The authors speculated that carriers of the MTHFD1L disease-linked variant are unable to properly convert homocysteine to methionine, allowing homocysteine to build up. This molecule could then cause disease by altering vasculature, increasing oxidative stress, or poisoning cortical neurons. However, Naj noted that it is too soon to be sure what happens in people with different MTHFD1L variants. “We have no evidence to go on as to what it actually does,” he told ARF. As with any GWAS, it will be necessary to look for the significance of this gene in other datasets to confirm its importance. The researchers are currently sequencing MTHFD1L and testing plasma homocysteine levels in control and AD samples.—Amber Dance.
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Toronto: Mucke, Miller Share Prestigious Potamkin Prize
The Potamkin Prize is one of the most prestigious awards for researchers working on Pick’s, Alzheimer’s, and related diseases. This year the prize goes to Lennart Mucke and Bruce Miller, who both have labs at the University of California, San Francisco. The award, sponsored by the Potamkin family of New York, Philadelphia, and Miami, was presented at the 62nd annual meeting of the American Academy of Neurology, held this week in Toronto, Canada.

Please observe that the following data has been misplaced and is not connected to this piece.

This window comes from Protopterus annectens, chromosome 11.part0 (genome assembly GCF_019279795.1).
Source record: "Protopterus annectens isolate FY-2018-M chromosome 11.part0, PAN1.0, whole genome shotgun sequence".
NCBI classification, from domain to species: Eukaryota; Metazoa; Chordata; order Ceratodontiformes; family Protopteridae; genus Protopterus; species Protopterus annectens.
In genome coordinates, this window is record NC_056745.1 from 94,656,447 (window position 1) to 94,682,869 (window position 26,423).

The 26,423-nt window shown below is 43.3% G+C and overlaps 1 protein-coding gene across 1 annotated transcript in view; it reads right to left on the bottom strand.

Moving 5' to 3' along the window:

Mucke, who is no stranger to Alzforum readers, was rewarded for his work relating amyloid-β and tau, hallmarks of Alzheimer disease (AD), to neural toxicity and the disruption of neural networks. His work has linked a variety of molecular players, including cytokines (ARF related news story and Wyss-Coray et al., 1997), calcium-binding proteins (see ARF related news story), Aβ-degrading enzymes (see ARF related news story) and even collagen, typically associated with connective tissue (see ARF related news story), to AD pathology in animal models of the disease. His discovery that mice overexpressing human Aβ have spontaneous non-epileptic seizures induced by hyperactive neurons, and a compensatory elevation in inhibitory neural network activity, offered a new rationale for Aβ toxicity (see ARF related news story), and a possible explanation for epileptic seizures in AD patients.